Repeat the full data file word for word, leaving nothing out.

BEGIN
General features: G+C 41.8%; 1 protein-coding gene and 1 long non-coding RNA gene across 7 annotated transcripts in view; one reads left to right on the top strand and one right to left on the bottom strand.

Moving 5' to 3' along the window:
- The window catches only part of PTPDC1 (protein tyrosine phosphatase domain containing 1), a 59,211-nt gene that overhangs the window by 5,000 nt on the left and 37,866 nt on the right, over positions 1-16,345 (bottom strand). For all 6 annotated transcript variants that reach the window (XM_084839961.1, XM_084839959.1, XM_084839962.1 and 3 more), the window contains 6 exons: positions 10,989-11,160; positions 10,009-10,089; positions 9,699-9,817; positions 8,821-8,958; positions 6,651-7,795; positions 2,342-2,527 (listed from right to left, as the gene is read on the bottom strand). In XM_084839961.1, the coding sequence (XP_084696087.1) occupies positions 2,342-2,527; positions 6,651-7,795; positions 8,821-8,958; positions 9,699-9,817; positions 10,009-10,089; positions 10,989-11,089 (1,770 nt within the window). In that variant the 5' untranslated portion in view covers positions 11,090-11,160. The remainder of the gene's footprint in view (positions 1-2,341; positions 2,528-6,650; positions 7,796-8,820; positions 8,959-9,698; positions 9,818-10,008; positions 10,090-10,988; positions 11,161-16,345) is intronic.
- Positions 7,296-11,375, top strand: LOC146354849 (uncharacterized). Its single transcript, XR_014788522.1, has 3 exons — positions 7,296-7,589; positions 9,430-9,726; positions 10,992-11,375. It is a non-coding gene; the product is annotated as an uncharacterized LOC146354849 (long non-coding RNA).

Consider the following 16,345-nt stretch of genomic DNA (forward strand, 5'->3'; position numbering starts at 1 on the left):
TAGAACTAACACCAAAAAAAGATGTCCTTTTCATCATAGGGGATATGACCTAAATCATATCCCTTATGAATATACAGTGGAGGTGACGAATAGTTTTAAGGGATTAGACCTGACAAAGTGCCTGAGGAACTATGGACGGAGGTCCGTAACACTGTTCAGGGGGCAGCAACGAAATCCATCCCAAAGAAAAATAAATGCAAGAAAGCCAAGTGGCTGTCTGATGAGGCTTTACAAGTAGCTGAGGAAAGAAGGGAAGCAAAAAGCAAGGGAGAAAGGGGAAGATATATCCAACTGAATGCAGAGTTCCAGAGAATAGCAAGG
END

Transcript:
General features: G+C 41.8%; 1 protein-coding gene and 1 long non-coding RNA gene across 7 annotated transcripts in view; one reads left to right on the top strand and one right to left on the bottom strand.

Moving 5' to 3' along the window:
- The window catches only part of PTPDC1 (protein tyrosine phosphatase domain containing 1), a 59,211-nt gene that overhangs the window by 5,000 nt on the left and 37,866 nt on the right, over positions 1-16,345 (bottom strand). For all 6 annotated transcript variants that reach the window (XM_084839961.1, XM_084839959.1, XM_084839962.1 and 3 more), the window contains 6 exons: positions 10,989-11,160; positions 10,009-10,089; positions 9,699-9,817; positions 8,821-8,958; positions 6,651-7,795; positions 2,342-2,527 (listed from right to left, as the gene is read on the bottom strand). In XM_084839961.1, the coding sequence (XP_084696087.1) occupies positions 2,342-2,527; positions 6,651-7,795; positions 8,821-8,958; positions 9,699-9,817; positions 10,009-10,089; positions 10,989-11,089 (1,770 nt within the window). In that variant the 5' untranslated portion in view covers positions 11,090-11,160. The remainder of the gene's footprint in view (positions 1-2,341; positions 2,528-6,650; positions 7,796-8,820; positions 8,959-9,698; positions 9,818-10,008; positions 10,090-10,988; positions 11,161-16,345) is intronic.
- Positions 7,296-11,375, top strand: LOC146354849 (uncharacterized). Its single transcript, XR_014788522.1, has 3 exons — positions 7,296-7,589; positions 9,430-9,726; positions 10,992-11,375. It is a non-coding gene; the product is annotated as an uncharacterized LOC146354849 (long non-coding RNA).

Consider the following 16,345-nt stretch of genomic DNA (forward strand, 5'->3'; position numbering starts at 1 on the left):
TAGAACTAACACCAAAAAAAGATGTCCTTTTCATCATAGGGGATATGACCTAAATCATATCCCTTATGAATATACAGTGGAGGTGACGAATAGTTTTAAGGGATTAGACCTGACAAAGTGCCTGAGGAACTATGGACGGAGGTCCGTAACACTGTTCAGGGGGCAGCAACGAAATCCATCCCAAAGAAAAATAAATGCAAGAAAGCCAAGTGGCTGTCTGATGAGGCTTTACAAGTAGCTGAGGAAAGAAGGGAAGCAAAAAGCAAGGGAGAAAGGGGAAGATATATCCAACTGAATGCAGAGTTCCAGAGAATAGCAAGG